1. SUPER TUESDAY EXPLAINED

For residents in 14 states, a territory, and Democrats living abroad, Super Tuesday is an opportunity to weigh in on who should be the 2020 Democratic nominee for the office of the presidency. While pre–Super Tuesday primaries in Iowa, New Hampshire and South Carolina usually receive the bulk of the candidates’ attention, March 3, 2020, is likely to be the real election game changer.

On this day it’s expected that the largest number of primary voters, more than one-third of the U.S. population, will head to the polls. The candidate who scores the greatest number of votes is favored to become the eventual nominee.

2. DIVERSIFYING ART

Black curators are rare, but representation within the art world is slowly gaining ground. Last fall the Solomon R. Guggenheim Museum in New York City appointed Ashley James as associate curator of contemporary art. This makes her the first full-time Black curator in the museum’s 60-year history.

3. WORKING TO END HIV

Organizations in the South seeking to combat the HIV epidemic are receiving some much-needed financial aid. Gilead Sciences has awarded $2.3 million to 40 groups working within the field— many of which are led by and are focused on African-Americans.

4. HAIR-RAISING FINDINGS

A study in the International Journal of Cancer is giving Black women cause for concern. According to the December 2019 report, those who regularly use chemical straighteners and permanent hair dyes are at an increased risk for breast cancer. The report showed Black women who dye their hair have a 45 percent higher chance of developing the potentially fatal disease compared with a 7 percent higher chance for White women.

5. THE FUTURE OF HBCUs

In 2019, the Senate passed a bipartisan amendment to the FUTURE Act, which grants $255 million in annual mandatory federal funding to HBCUs and other institutions that serve minorities. The legislation also simplifies FAFSA and streamlines college loan repayment for nearly 8 million borrowers.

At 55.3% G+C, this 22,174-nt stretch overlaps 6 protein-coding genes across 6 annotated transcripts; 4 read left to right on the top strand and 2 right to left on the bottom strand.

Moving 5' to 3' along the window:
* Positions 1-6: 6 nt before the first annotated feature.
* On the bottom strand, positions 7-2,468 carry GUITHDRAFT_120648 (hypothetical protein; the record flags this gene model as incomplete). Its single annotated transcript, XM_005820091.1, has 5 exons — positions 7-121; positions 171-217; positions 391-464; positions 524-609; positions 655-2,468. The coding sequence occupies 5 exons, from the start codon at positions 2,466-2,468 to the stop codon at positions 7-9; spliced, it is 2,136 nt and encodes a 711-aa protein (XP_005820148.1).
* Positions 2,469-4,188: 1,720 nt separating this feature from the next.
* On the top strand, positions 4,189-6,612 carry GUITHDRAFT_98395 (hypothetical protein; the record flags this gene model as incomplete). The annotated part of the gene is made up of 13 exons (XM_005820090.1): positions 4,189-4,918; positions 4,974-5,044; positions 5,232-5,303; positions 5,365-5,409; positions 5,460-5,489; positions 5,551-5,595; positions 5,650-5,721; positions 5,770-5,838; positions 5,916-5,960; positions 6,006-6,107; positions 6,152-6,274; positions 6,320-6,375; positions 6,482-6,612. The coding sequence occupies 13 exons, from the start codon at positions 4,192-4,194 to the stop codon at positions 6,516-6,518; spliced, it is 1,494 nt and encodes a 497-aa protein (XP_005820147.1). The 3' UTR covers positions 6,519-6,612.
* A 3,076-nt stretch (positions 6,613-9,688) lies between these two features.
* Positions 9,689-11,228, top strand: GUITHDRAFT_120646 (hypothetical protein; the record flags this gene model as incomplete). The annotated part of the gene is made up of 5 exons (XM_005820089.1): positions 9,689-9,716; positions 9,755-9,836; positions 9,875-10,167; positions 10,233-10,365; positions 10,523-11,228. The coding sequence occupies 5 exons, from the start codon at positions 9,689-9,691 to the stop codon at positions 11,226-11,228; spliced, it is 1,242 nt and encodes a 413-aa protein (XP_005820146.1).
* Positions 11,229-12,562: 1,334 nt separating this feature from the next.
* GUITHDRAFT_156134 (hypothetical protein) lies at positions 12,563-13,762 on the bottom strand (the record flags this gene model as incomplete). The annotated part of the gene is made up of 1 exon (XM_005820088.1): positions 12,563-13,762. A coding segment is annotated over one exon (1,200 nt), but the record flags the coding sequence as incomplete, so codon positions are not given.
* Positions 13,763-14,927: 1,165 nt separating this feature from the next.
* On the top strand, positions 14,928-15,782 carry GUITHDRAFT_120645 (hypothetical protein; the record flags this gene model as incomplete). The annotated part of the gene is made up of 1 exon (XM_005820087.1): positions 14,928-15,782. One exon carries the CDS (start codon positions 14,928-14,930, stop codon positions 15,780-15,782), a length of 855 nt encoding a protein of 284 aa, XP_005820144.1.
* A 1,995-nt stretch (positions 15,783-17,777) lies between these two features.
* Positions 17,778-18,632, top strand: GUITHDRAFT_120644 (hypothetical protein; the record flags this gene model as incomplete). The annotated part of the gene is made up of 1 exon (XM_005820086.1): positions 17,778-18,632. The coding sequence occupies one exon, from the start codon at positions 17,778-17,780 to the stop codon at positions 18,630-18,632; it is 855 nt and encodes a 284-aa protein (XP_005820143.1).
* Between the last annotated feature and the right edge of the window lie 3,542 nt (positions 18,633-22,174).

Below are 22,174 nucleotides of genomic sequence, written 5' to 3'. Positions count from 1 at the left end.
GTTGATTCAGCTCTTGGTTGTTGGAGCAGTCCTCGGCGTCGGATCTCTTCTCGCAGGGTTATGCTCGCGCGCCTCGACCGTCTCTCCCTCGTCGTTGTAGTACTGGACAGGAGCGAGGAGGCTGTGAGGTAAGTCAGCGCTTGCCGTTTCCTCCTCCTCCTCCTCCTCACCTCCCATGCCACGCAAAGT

Hampton University
Real Housewives star Gizelle Bryant, former ESSENCE editor-in-chief Angela Burt-Murray and award-winning costume designer Ruth Carter have called Hampton home so even if you spend the weekend of October 26 watching them debate about the real HU, you know you’ll be doing it in style.

6. BLACK IS BEAUTIFUL

“May every little girl who witnessed this moment forever believe in the power of her dreams, and may they see their f aces reflected in mine. I am #MissUniverse2019.” —Zozibini Tunzi, following her crowning as Miss Universe

7. JUSTICE FOR BLACK WOMEN

Black Women’s Roundtable (BWR) is crossing the country for an initiative that it has dubbed the BWR Racial, Economic, Health, Gender and Reproductive Justice Project. The campaign will take BWR to ten states, where it will engage with us and address the ways in which biases are currently affecting our lives.

8. NEW AGE BIRTH CONTROL

Officials at the Indian Council of Medical Research conducted and concluded clinical testing for an injectable contraceptive for men. The drug is expected to be available to consumers in India this year.

9. WHAT ABOUT THE CHILDREN?

Caribbean children are seeing the devastating effects of climate change. A UNICEF report titled Children Uprooted in the Caribbean: How Stronger Hurricanes Linked to a Changing Climate Are Driving Child Displacement found that between 2014 and 2018, the number of children’s home disturbances due to these climate-driven natural disasters rose by nearly 600,000.

10. ANOTHER CHANCE

At the helm of retail giant Walmart’s first Black-owned barbershop is 40-year-old Shaun “Lucky” Corbett, who went from being incarcerated to running a successful business. The owner of Lucky Spot hopes to soon expand his tonsorial outfit to other U.S. locations.

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